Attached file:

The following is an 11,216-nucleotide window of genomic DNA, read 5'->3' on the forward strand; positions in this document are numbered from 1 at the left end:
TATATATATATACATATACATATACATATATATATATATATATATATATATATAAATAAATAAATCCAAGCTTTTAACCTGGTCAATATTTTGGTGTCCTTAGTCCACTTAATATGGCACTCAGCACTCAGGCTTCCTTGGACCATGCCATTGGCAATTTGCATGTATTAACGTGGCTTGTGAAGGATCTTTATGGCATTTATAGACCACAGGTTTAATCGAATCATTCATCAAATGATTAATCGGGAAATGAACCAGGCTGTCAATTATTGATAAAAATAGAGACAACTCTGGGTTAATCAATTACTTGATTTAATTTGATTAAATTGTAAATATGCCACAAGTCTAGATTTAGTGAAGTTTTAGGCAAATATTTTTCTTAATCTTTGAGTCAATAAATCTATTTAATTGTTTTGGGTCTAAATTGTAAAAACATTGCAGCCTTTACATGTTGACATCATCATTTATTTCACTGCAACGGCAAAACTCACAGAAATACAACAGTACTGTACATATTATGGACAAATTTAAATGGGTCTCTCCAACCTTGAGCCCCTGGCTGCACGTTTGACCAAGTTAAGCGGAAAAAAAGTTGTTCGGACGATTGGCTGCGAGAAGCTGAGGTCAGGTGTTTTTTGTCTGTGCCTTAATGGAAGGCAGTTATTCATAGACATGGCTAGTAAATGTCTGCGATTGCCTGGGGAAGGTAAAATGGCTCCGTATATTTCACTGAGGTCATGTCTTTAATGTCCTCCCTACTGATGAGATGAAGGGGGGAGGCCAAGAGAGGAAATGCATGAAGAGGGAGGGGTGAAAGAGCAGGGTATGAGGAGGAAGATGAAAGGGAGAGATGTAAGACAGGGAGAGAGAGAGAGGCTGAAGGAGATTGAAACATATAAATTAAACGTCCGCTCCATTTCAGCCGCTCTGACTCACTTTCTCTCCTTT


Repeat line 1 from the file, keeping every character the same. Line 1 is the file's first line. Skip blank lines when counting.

The following is an 11,216-nucleotide window of genomic DNA, read 5'->3' on the forward strand; positions in this document are numbered from 1 at the left end: